Under the pretense that so-called “super-PACs” would “drown out the voices of ordinary citizens,” President Obama “proposed the idea of a constitutional amendment to overturn the Supreme Court’s 2-year-old Citizens United decision . . . which paved the way for today’s unlimited political expenditures by political action committees.”
But Obama’s rationale is a straw man. No matter how much anyone spends on his own speech, no private citizen or institution can stifle anyone else’s voice. An “ordinary” individual can write letters to the editor, speak to friends and co-workers, attend town-hall meetings, start a blog, or participate in social media or online debate forums. He can pool his money with others to take out ads, or donate money to think tanks or PACs that advocate views he agrees with. Who could stop him?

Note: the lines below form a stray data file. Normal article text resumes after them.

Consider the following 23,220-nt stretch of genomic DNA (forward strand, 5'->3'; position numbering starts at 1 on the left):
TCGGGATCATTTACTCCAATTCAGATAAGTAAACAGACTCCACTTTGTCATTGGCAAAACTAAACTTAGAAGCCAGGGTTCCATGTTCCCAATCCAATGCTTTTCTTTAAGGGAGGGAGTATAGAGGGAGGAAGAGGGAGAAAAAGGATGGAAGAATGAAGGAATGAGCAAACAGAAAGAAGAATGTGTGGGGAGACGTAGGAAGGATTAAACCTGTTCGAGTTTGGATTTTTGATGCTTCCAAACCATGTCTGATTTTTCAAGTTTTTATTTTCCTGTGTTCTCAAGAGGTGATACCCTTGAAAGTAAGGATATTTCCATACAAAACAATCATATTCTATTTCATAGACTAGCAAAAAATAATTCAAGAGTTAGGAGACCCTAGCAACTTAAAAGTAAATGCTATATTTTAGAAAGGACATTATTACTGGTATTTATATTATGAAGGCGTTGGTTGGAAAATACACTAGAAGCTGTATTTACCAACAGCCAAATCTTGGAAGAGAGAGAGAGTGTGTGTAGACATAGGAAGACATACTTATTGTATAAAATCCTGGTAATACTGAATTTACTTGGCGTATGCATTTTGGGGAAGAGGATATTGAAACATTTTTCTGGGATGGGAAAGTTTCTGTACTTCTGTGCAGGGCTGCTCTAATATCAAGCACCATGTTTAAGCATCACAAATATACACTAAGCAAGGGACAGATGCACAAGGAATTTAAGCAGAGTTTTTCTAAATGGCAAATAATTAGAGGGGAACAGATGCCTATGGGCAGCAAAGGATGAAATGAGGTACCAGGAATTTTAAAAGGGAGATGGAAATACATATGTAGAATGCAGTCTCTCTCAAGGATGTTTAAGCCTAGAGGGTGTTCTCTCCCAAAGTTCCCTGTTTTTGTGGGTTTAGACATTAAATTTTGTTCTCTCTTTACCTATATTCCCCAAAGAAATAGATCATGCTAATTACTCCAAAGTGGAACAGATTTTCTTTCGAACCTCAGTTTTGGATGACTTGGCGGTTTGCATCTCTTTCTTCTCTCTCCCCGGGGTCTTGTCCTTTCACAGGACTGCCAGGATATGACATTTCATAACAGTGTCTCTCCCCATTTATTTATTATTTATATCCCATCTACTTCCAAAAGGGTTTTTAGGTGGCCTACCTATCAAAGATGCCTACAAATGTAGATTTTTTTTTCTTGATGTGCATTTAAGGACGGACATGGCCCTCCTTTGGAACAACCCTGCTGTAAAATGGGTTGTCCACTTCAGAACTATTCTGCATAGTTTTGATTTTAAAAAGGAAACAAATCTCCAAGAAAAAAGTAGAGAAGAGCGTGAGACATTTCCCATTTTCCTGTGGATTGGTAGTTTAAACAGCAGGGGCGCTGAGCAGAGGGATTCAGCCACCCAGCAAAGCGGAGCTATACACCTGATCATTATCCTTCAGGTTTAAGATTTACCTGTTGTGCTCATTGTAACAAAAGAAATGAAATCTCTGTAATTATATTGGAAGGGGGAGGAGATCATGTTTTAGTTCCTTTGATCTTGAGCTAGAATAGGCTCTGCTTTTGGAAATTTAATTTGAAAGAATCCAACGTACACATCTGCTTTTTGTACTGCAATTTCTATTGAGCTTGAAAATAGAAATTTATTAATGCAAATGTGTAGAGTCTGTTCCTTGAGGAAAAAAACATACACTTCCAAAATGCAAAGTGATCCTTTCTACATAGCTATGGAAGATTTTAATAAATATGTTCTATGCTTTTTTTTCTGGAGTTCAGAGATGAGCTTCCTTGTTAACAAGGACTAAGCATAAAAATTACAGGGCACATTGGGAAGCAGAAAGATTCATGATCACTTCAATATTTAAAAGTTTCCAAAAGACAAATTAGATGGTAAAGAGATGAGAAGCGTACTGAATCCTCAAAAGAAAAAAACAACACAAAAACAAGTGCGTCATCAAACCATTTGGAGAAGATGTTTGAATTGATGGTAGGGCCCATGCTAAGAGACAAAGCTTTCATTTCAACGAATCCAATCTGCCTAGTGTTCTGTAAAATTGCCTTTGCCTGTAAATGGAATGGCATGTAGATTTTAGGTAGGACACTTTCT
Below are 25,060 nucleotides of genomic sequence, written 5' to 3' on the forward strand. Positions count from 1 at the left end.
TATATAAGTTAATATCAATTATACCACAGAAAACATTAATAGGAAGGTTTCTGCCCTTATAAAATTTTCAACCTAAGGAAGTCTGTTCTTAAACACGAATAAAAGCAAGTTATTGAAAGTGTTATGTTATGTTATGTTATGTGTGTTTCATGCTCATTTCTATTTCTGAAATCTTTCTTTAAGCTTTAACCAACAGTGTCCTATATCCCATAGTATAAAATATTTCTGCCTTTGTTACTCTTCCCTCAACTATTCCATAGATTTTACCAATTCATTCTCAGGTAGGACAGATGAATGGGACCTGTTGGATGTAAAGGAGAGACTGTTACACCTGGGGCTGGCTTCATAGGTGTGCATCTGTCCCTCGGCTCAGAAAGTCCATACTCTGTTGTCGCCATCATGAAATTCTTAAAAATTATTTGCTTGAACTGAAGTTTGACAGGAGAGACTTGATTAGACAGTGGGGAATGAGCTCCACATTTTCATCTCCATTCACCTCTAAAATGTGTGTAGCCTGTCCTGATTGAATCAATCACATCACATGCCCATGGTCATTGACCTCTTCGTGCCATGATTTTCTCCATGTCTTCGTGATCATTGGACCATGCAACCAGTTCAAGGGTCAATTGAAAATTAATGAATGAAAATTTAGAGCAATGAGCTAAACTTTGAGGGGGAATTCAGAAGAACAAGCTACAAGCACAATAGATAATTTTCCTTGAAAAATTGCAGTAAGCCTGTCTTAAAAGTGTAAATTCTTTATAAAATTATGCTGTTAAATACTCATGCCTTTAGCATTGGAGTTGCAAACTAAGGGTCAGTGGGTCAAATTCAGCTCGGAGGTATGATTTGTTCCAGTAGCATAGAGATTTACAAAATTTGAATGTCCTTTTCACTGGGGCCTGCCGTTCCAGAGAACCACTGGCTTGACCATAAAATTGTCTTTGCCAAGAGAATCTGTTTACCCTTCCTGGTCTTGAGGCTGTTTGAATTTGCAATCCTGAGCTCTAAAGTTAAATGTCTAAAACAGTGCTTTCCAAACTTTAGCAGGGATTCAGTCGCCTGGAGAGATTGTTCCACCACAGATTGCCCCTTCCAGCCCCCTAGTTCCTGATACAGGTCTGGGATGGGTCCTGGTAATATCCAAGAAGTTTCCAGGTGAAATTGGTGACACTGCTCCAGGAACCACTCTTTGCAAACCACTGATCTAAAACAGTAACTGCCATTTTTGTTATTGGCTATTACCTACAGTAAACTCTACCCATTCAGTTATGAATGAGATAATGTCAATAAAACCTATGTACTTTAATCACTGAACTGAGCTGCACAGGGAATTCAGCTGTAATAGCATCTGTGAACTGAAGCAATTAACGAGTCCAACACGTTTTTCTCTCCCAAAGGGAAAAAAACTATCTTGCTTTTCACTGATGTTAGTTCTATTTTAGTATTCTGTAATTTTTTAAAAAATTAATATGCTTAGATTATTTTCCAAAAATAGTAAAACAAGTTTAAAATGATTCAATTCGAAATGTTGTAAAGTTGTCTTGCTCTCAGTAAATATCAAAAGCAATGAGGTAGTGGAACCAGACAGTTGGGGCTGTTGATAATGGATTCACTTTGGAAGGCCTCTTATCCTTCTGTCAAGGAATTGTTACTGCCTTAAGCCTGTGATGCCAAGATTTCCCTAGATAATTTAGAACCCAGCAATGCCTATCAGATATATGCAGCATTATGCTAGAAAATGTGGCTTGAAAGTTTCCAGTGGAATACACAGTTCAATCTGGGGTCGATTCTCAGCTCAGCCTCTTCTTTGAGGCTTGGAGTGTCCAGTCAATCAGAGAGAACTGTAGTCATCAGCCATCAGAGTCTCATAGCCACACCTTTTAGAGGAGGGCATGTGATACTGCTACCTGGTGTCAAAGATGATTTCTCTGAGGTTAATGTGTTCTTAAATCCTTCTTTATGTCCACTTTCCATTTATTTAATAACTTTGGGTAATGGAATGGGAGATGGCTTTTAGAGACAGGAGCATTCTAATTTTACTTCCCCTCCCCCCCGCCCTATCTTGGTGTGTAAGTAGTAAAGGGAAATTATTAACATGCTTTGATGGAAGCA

Only the government, with its law-making powers, can “drown out” a person’s voice, and any attempt by government to legally restrict any person’s freedom to spend his own money for the purpose of advocating his viewpoint is an attack on everyone’s First Amendment rights. That’s what Obama’s proposed amendment is.
“[T]he no-holds barred flow of seven and eight figure checks . . . into super-PACs,” laments Obama, “fundamentally threaten[s] to overwhelm the political process over the long run.” Translation: “We politicians don’t like answering to our constituents, so we would love to insulate ourselves from the voices of the citizens we represent.”
Obama’s effort to stifle the voices of PACs and corporations is an assault on your and my right to freedom of speech. We should treat it as such.
- Citizens United and the Battle for Free Speech in America
- Steve Simpson on Continuing Threats to Corporate Free Speech
Image: Ari Armstrong